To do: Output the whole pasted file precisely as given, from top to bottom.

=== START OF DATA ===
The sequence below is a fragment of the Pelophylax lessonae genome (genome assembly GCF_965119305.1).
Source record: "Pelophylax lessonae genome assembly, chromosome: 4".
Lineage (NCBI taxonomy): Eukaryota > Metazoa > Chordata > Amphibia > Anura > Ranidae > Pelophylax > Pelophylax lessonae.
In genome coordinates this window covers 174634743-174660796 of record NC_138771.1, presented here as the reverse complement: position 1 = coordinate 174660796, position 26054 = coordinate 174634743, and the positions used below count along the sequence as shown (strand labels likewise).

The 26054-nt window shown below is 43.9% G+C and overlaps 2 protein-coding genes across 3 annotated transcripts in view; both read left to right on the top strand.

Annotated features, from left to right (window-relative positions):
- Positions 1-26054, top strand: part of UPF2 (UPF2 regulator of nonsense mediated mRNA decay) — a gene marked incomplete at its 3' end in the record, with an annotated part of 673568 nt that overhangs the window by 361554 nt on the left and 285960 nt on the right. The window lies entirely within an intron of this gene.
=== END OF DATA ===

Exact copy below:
The sequence below is a fragment of the Pelophylax lessonae genome (genome assembly GCF_965119305.1).
Source record: "Pelophylax lessonae genome assembly, chromosome: 4".
Lineage (NCBI taxonomy): Eukaryota > Metazoa > Chordata > Amphibia > Anura > Ranidae > Pelophylax > Pelophylax lessonae.
In genome coordinates this window covers 174634743-174660796 of record NC_138771.1, presented here as the reverse complement: position 1 = coordinate 174660796, position 26054 = coordinate 174634743, and the positions used below count along the sequence as shown (strand labels likewise).

The 26054-nt window shown below is 43.9% G+C and overlaps 2 protein-coding genes across 3 annotated transcripts in view; both read left to right on the top strand.

Annotated features, from left to right (window-relative positions):
- Positions 1-26054, top strand: part of UPF2 (UPF2 regulator of nonsense mediated mRNA decay) — a gene marked incomplete at its 3' end in the record, with an annotated part of 673568 nt that overhangs the window by 361554 nt on the left and 285960 nt on the right. The window lies entirely within an intron of this gene.